Dr Allan McInnes tells us what a satellite is, how they vary in size and, depending on their function, the type of orbit they are placed into.
Point of interest:
The small, university satellites Allan mentions are known as CubeSats – small 10 cm cubes.
Nature of science
In this video, Allan talks about small satellites – or CubeSats – he say's, "they tend to be university satellites". Science and technology are always advancing and while this was true when we interviewed Allan in 2013, small satellites are now also being employed by a number of organisations. NASA has an article where you can learn more about small satellites.
DR ALAN MCINNES
Technically speaking, a satellite is anything that orbits something else. So if you’re looking at the Earth, then the Moon is a satellite of the Earth.
But usually when people think about satellites, they’re thinking about artificial satellites, which would be the ones that we make and put into orbit. An artificial satellite would be, well, I like to think of it as a robot in space that we put up there to take advantage of the fact that it is high up above the Earth. In the same way that, you know, standing at the top of a tall building gives you a better view, being in orbit gives you a different or a better view of the Earth.
How big are satellites? Ah well they range in size, so Hubble probably is about the size of a bus. A lot of people talk about a lot of satellites being the size of a Volkswagen beetle. The really small ones might be about the size of a block of cheese, about a kilogram. Those don’t do a lot – obviously they’re quite small, and they tend to be university satellites. I’d say the average one would be about the size of a small car, although that’s just what we call the satellite bus, which is the main part of the satellite where all the electronics and the fuel and everything is. Most satellites in orbit are powered by photovoltaic solar arrays. So these are things that take sunlight and convert it to electricity. And those solar arrays have to be big because you need a lot of surface area to capture sunlight and to provide enough power for the satellite. So often you’ll launch the satellite into orbit and then unfold the solar arrays, and they might be 20, 30 metres long, sometimes more.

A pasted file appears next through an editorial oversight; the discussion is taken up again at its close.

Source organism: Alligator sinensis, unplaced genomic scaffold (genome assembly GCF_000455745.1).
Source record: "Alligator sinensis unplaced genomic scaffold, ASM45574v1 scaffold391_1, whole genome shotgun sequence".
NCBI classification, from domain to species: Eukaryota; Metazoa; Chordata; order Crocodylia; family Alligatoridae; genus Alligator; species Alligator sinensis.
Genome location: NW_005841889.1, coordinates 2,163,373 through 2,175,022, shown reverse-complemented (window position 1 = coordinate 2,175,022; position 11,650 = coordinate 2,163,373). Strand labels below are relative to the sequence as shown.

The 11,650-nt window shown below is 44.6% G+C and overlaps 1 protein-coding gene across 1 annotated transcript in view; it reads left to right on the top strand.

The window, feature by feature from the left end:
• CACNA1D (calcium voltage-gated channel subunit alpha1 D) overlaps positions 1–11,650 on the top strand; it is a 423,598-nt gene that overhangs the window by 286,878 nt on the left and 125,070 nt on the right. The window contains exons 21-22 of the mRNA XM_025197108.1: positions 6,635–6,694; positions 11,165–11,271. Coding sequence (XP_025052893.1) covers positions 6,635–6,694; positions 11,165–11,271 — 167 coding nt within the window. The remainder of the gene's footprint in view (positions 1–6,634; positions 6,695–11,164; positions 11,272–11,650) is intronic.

Probably about the lowest we would orbit a satellite is around about 200 kilometres above the surface of the Earth. So higher than any planes would fly but still within what we’d call the outer atmosphere. Any lower than about 200 kilometres and they’re just too likely to fall down due to atmospheric drag, so they get slowed down by the air and come back to Earth too soon. The upper limit for Earth-orbiting satellites – there isn’t really an upper, upper limit, I suppose – most of them are around 36,000 kilometres would be about the highest we’d tend to fly them.
They’re in different orbits because they’re up there to do different things, So being in a higher or lower orbit gives you a different view of the Earth. If you’re closer to the Earth, you can see less at any one time but you are closer so you can see a lot more detail. If you’re a long way away, out say at 36,000 kilometres, you can see pretty much one whole side of the Earth at one time, but obviously you’re a lot further away so the amount of detail you can see is less. The other thing is that different heights of orbits have different characteristics in terms of how quickly you move both over the surface of the Earth and around the Earth and how much of the Earth you can see.
So if I’m in a low-Earth orbit, maybe around 200 or 300 hundred kilometres, I’m very close to the Earth relatively speaking, I can only see a small part of it, but I’m moving over it very quickly. So I might pass over a particular point on the Earth, maybe from horizon to horizon in 5 minutes. Whereas if I’m out at 30 000, 40 000 kilometres, it takes a lot longer to get around the Earth, which means I’m over a particular part of the Earth for much longer. So if I want to spend a lot of time looking at one piece of the Earth then being higher up might be useful.
Hubble telescope animation and Cryosat II footage courtesy of European Space Agency/ESA